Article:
Social Movement Theory and the Role of Qualified Immunity in Increasing Political Violence

28 Pages Posted: 3 May 2022

See all articles by Cesar Estrada

Cesar Estrada

University of Notre Dame - Notre Dame Law School

Date Written: April 13, 2022

Abstract

Over the last sixty years, the United States Supreme Court and lower federal courts have created and strengthened the doctrine of qualified immunity to afford police officers a nearly impenetrable shield against liability for violating the civil rights of civilians. The Supreme Court has crafted a legal standard that is rife with procedural and substantive hurdles which has made it extremely difficult to overcome. The lack of police accountability is coming in direct contact with the American foundational expectation that the our legal system renders justice to those who break the law, and this discrepancy between the expectation of justice and the inability of the legal system to hold police officers accountable for their actions is tearing at the social fabric of this country by increasing the potential for political violence. Social movement theory developed by the social sciences suggests that there will be an increase level of civic engagement in protests, both peaceful and violence, and will not decrease until this discrepancy between the American understanding of justice and accountability in relation to police officers is lessened. Until then, we can continue to expect protests to occur, and the potential for political violence to continue to increase.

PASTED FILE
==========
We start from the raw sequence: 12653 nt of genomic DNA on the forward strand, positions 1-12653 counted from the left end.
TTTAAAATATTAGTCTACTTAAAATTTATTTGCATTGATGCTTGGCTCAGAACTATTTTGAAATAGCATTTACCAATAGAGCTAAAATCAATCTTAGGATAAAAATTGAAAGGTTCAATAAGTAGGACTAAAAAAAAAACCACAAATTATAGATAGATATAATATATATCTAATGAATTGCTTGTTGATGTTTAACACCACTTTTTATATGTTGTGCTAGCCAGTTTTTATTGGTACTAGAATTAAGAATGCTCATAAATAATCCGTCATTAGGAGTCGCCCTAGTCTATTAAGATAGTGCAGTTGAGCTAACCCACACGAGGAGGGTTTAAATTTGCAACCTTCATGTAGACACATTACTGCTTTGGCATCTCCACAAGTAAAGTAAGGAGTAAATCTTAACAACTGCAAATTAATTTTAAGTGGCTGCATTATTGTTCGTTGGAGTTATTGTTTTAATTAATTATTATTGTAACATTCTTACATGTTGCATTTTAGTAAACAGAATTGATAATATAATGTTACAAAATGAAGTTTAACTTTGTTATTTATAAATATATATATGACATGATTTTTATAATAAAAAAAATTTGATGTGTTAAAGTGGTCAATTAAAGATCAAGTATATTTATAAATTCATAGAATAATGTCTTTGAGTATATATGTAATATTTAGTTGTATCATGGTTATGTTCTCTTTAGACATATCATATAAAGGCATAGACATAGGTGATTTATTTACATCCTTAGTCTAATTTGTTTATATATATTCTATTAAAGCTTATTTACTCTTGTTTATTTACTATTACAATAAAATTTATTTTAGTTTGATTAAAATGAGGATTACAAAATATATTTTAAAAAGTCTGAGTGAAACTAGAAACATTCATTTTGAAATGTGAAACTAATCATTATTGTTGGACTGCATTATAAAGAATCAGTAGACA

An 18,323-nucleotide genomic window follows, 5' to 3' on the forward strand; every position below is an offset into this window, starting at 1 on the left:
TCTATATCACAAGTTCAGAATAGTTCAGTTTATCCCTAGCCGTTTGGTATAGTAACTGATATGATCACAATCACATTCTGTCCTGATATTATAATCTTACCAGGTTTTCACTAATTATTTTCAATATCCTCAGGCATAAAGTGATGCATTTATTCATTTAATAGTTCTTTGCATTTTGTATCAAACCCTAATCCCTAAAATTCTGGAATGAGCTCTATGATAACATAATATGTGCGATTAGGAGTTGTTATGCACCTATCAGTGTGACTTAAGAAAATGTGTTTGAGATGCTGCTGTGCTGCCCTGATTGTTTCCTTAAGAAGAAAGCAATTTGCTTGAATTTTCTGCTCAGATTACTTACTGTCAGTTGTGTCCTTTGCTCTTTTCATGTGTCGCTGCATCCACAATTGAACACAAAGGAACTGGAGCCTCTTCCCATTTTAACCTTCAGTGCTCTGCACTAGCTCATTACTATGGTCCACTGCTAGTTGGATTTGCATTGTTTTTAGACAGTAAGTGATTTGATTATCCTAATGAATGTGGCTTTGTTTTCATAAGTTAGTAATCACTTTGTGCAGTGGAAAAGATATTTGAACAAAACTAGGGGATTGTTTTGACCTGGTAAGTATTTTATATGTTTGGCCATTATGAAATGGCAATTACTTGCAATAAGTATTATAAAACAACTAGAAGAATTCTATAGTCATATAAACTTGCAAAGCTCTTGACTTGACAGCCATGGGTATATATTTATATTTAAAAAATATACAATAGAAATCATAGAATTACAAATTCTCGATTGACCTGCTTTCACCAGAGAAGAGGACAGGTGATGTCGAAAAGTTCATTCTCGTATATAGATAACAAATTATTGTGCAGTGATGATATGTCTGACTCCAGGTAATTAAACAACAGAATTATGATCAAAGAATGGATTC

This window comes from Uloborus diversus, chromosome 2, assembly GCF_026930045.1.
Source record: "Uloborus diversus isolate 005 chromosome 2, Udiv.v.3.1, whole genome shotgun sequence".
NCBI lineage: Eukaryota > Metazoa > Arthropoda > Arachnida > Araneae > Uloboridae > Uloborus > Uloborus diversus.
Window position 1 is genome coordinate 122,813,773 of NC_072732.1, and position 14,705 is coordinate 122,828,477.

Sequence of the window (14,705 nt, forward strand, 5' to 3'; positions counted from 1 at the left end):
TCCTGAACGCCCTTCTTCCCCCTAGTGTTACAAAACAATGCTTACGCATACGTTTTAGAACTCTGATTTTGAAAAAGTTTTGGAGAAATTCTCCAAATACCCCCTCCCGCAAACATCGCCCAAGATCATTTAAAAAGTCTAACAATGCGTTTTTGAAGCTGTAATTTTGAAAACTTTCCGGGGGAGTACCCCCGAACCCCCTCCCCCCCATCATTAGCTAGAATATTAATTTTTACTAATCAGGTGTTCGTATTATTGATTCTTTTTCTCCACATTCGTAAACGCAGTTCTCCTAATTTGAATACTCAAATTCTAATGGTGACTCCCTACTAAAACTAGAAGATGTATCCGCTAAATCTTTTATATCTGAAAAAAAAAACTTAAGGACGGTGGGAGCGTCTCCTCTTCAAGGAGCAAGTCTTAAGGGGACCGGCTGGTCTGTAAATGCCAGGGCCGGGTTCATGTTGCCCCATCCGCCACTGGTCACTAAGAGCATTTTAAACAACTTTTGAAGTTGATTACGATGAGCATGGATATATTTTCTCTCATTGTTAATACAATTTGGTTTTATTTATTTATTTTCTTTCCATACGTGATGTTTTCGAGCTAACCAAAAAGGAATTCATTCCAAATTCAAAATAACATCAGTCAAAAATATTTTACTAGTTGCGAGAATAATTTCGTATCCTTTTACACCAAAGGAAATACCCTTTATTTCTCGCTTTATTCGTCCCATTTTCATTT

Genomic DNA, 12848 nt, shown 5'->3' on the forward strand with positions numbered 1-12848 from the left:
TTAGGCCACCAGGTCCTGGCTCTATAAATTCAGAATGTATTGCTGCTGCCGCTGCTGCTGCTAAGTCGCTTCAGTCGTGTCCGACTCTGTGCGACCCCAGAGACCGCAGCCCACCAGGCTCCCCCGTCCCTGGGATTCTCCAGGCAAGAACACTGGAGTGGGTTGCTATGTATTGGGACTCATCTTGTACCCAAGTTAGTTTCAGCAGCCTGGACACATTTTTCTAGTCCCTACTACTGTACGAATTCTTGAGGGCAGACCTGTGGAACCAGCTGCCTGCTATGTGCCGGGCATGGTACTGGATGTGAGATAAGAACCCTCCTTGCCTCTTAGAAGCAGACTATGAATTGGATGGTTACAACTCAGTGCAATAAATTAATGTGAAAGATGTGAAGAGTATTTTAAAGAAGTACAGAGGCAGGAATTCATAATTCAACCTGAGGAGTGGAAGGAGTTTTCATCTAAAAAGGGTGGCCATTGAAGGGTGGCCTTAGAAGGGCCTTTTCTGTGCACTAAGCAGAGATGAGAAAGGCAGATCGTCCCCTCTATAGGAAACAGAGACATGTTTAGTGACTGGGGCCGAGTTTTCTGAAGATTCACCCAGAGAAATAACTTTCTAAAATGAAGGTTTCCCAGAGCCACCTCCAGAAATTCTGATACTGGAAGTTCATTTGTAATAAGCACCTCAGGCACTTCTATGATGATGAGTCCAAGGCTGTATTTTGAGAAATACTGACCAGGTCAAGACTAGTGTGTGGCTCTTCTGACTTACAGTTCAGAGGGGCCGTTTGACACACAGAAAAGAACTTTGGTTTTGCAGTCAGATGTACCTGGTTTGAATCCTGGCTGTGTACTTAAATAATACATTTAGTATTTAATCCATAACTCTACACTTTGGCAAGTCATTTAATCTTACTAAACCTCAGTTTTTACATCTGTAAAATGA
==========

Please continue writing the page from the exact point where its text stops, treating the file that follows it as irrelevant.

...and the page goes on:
Keywords: qualified immunity, Section 1983, § 1983, police officers, social movement theory, gurr, ted gurr, relative deprivation theory, political violence

Suggested Citation

Estrada, Cesar, Social Movement Theory and the Role of Qualified Immunity in Increasing Political Violence (April 13, 2022). Notre Dame Journal of Law, Ethics and Public Policy, Vol. 36, No. 1, 2022, Available at SSRN: https://ssrn.com/abstract=4083484

Cesar Estrada (Contact Author)

University of Notre Dame - Notre Dame Law School ( email )

Eck Hall of Law
Notre Dame, IN 46556
United States

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